Thanks to tax code, major U.S. companies spreading hundreds of billions in cash around, abroad
General Electric most savvy company in avoiding taxation
Thanks to a loophole in domestic tax laws, some major U.S. corporations such as Pfizer, Microsoft and Apple are spreading their cash stockpile around the world in order to avoid taxation. By far the most adroit U.S. Company in tax evasion is General Electric, which increased its tax-free cash accumulation to $108 billion, up from an estimated $94 billion in 2010.
A tax code that encourages U.S. companies to indefinitely keep profits from their foreign subsidiaries outside of the country.
According to recent surveys of company filings from the Securities and Exchange Commission, some companies to take advantage of this loophole have been the Microsoft Corporation, which increased its stockpile to $61 billion, up 36 percent from 2011 and up from $30 billion in 2010. Apple Inc. raised its ante to $40 billion, up 73 percent from 2011.
It's a trend that many corporations have been quick to join. Sixty of the country's largest nonfinancial corporations kept $166 billion in cash outside of the U.S. last year, shielding more than 40 percent of their profits from taxes. According to the Wall Street Journal, that's from total overseas earnings of $1.3 trillion, up 15 percent from 2011.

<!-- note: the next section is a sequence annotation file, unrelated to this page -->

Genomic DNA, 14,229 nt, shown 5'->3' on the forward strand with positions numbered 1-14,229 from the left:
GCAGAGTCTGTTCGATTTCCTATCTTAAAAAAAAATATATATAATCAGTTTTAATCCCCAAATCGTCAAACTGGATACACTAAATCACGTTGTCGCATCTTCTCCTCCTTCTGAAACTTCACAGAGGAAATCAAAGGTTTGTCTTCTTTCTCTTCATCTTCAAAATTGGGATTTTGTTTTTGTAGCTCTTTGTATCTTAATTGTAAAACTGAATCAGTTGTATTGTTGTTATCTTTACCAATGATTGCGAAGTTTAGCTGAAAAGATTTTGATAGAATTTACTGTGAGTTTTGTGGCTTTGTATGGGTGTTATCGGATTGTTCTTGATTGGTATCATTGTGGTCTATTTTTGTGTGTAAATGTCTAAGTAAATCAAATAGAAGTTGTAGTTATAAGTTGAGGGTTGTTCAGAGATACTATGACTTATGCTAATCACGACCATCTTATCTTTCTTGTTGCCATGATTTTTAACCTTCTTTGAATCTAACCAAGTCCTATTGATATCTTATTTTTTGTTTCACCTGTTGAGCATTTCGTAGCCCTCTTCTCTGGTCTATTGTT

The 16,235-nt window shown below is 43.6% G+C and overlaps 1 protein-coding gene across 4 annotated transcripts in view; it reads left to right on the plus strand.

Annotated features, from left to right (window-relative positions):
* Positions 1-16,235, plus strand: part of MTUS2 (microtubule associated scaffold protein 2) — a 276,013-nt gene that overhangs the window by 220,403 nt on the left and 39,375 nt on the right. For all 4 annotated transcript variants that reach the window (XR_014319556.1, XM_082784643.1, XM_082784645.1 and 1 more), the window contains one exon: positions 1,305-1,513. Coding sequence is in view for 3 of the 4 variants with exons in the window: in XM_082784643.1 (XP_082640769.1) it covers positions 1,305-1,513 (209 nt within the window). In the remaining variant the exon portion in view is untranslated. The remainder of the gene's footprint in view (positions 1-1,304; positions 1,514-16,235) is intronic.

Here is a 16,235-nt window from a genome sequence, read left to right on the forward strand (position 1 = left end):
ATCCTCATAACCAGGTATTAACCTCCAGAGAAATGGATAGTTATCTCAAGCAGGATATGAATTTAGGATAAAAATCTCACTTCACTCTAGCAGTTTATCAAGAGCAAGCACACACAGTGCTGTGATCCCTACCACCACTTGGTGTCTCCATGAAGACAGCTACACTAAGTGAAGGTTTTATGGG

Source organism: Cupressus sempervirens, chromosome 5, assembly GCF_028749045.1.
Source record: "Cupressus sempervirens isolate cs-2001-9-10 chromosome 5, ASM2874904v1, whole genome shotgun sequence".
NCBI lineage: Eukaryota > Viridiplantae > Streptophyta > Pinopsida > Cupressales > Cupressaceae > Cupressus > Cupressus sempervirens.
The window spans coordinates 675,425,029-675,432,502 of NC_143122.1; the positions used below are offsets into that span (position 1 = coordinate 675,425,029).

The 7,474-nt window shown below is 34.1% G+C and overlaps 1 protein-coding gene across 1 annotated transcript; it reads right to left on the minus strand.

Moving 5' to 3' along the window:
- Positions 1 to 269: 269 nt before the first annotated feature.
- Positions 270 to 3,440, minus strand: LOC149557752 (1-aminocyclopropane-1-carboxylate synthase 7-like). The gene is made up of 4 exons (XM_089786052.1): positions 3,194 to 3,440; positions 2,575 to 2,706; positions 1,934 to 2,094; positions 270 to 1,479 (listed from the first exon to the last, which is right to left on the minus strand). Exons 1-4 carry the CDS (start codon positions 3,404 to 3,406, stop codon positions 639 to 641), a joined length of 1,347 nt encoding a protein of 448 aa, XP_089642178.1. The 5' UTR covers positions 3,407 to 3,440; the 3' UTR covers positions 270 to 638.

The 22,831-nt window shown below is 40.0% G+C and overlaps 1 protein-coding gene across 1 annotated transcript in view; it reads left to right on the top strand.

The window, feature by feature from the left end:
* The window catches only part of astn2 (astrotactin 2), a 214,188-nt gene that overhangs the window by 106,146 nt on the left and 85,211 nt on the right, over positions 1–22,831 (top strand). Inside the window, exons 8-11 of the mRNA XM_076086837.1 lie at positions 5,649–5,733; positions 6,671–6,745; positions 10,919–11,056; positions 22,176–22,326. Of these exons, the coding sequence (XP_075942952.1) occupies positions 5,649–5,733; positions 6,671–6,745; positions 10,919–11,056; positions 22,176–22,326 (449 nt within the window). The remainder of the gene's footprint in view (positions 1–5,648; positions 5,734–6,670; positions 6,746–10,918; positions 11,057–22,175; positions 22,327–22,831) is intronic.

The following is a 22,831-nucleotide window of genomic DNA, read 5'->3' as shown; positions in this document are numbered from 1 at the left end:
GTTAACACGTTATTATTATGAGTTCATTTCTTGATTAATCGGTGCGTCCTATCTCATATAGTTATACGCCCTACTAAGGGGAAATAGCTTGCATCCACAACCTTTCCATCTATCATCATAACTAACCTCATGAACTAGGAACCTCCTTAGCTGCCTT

A separate analysis of 83 of the largest nonfinancial corporations found that companies increased by $183 billion their foreign-based cash accumulations, representing a 14.4 percent rise from 2011, according to Bloomberg. Microsoft, Apple and Google Inc. together hold $134.5 billion in cash abroad.
"The corporate system is broken and it's broken primarily because of international," tax law professor at the University of Southern California, Edward Kleinbard, told Bloomberg.
The propensity to keep profits outside of the U.S. was most prevalent among tech and healthcare companies. Twenty-six of them on the list of 60 kept $120 billion abroad last year.
The Federal Reserve, in the first quarter of 2012, estimated in its Flow of Funds report that U.S. nonfinancial companies held $1.7 trillion in liquid assets, or cash in the first quarter of last year. This figure only accounts for U.S.-based assets.
The first half of last year was much higher, according to IRS figures. The total amount of liquid assets was listed at $5.1 trillion. That means for every dollar a U.S. nonfinancial company held inside the U.S., it held three dollars abroad.
According to Pulitzer Prize-winning financial journalist and author David Cay Johnston, the reasons for hoarding cash abroad are threefold.
1. Profits held overseas aren't taxed if they're owned by offshore subsidiaries.
2. Companies have had no incentive to invest these proceeds due to lackluster growth in jobs and wages that suppress demand for goods and services.
3. Mountains of cash held in offshore accounts provide a nice cushion if the economy worsens.
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